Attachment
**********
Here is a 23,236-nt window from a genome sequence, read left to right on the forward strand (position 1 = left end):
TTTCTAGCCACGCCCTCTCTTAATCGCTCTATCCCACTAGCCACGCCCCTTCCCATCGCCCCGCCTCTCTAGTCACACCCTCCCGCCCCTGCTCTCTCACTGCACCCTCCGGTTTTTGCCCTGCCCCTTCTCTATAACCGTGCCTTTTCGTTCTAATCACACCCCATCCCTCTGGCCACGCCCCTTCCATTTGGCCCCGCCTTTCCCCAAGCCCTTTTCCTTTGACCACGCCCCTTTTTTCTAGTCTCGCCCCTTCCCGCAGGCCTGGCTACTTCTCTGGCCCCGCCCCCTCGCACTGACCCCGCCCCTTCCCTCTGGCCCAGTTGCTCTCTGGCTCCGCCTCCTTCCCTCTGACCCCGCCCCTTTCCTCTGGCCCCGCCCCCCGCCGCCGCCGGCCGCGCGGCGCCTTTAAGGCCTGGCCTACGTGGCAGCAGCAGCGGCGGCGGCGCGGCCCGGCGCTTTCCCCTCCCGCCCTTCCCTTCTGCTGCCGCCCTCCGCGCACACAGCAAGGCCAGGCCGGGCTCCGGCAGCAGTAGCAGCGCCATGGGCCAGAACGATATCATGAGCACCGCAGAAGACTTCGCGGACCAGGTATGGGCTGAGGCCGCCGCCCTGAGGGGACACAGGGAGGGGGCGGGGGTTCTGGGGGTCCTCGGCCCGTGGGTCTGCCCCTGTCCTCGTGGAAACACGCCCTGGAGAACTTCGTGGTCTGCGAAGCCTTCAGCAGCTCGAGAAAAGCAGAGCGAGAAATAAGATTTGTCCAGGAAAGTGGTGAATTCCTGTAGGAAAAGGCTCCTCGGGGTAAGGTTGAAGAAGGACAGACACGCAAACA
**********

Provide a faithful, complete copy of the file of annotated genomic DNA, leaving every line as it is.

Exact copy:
Here is a 23,236-nt window from a genome sequence, read left to right on the forward strand (position 1 = left end):
TTTCTAGCCACGCCCTCTCTTAATCGCTCTATCCCACTAGCCACGCCCCTTCCCATCGCCCCGCCTCTCTAGTCACACCCTCCCGCCCCTGCTCTCTCACTGCACCCTCCGGTTTTTGCCCTGCCCCTTCTCTATAACCGTGCCTTTTCGTTCTAATCACACCCCATCCCTCTGGCCACGCCCCTTCCATTTGGCCCCGCCTTTCCCCAAGCCCTTTTCCTTTGACCACGCCCCTTTTTTCTAGTCTCGCCCCTTCCCGCAGGCCTGGCTACTTCTCTGGCCCCGCCCCCTCGCACTGACCCCGCCCCTTCCCTCTGGCCCAGTTGCTCTCTGGCTCCGCCTCCTTCCCTCTGACCCCGCCCCTTTCCTCTGGCCCCGCCCCCCGCCGCCGCCGGCCGCGCGGCGCCTTTAAGGCCTGGCCTACGTGGCAGCAGCAGCGGCGGCGGCGCGGCCCGGCGCTTTCCCCTCCCGCCCTTCCCTTCTGCTGCCGCCCTCCGCGCACACAGCAAGGCCAGGCCGGGCTCCGGCAGCAGTAGCAGCGCCATGGGCCAGAACGATATCATGAGCACCGCAGAAGACTTCGCGGACCAGGTATGGGCTGAGGCCGCCGCCCTGAGGGGACACAGGGAGGGGGCGGGGGTTCTGGGGGTCCTCGGCCCGTGGGTCTGCCCCTGTCCTCGTGGAAACACGCCCTGGAGAACTTCGTGGTCTGCGAAGCCTTCAGCAGCTCGAGAAAAGCAGAGCGAGAAATAAGATTTGTCCAGGAAAGTGGTGAATTCCTGTAGGAAAAGGCTCCTCGGGGTAAGGTTGAAGAAGGACAGACACGCAAACA